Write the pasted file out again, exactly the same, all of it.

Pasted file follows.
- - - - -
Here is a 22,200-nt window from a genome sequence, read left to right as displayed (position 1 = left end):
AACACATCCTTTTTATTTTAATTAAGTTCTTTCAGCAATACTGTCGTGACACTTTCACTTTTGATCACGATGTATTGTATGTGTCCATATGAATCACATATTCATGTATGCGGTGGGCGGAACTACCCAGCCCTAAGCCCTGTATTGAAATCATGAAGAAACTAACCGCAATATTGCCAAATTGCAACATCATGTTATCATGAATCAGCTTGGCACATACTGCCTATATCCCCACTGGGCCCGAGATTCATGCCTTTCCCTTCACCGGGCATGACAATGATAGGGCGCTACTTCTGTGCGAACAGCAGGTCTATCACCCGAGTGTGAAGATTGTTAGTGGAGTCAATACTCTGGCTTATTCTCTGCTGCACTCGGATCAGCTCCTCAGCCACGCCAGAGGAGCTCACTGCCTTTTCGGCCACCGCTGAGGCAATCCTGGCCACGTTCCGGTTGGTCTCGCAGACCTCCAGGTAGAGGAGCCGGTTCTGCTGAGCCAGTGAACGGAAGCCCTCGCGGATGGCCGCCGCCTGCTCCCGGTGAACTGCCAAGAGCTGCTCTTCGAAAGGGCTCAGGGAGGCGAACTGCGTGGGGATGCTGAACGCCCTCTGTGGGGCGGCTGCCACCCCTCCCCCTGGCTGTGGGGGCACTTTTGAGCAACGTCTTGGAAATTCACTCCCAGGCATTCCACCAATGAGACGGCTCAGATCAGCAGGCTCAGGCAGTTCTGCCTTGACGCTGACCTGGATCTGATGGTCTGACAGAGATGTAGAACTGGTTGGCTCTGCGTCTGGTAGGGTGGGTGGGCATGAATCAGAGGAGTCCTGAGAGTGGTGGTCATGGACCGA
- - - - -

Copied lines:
Here is a 22,200-nt window from a genome sequence, read left to right as displayed (position 1 = left end):
AACACATCCTTTTTATTTTAATTAAGTTCTTTCAGCAATACTGTCGTGACACTTTCACTTTTGATCACGATGTATTGTATGTGTCCATATGAATCACATATTCATGTATGCGGTGGGCGGAACTACCCAGCCCTAAGCCCTGTATTGAAATCATGAAGAAACTAACCGCAATATTGCCAAATTGCAACATCATGTTATCATGAATCAGCTTGGCACATACTGCCTATATCCCCACTGGGCCCGAGATTCATGCCTTTCCCTTCACCGGGCATGACAATGATAGGGCGCTACTTCTGTGCGAACAGCAGGTCTATCACCCGAGTGTGAAGATTGTTAGTGGAGTCAATACTCTGGCTTATTCTCTGCTGCACTCGGATCAGCTCCTCAGCCACGCCAGAGGAGCTCACTGCCTTTTCGGCCACCGCTGAGGCAATCCTGGCCACGTTCCGGTTGGTCTCGCAGACCTCCAGGTAGAGGAGCCGGTTCTGCTGAGCCAGTGAACGGAAGCCCTCGCGGATGGCCGCCGCCTGCTCCCGGTGAACTGCCAAGAGCTGCTCTTCGAAAGGGCTCAGGGAGGCGAACTGCGTGGGGATGCTGAACGCCCTCTGTGGGGCGGCTGCCACCCCTCCCCCTGGCTGTGGGGGCACTTTTGAGCAACGTCTTGGAAATTCACTCCCAGGCATTCCACCAATGAGACGGCTCAGATCAGCAGGCTCAGGCAGTTCTGCCTTGACGCTGACCTGGATCTGATGGTCTGACAGAGATGTAGAACTGGTTGGCTCTGCGTCTGGTAGGGTGGGTGGGCATGAATCAGAGGAGTCCTGAGAGTGGTGGTCATGGACCGA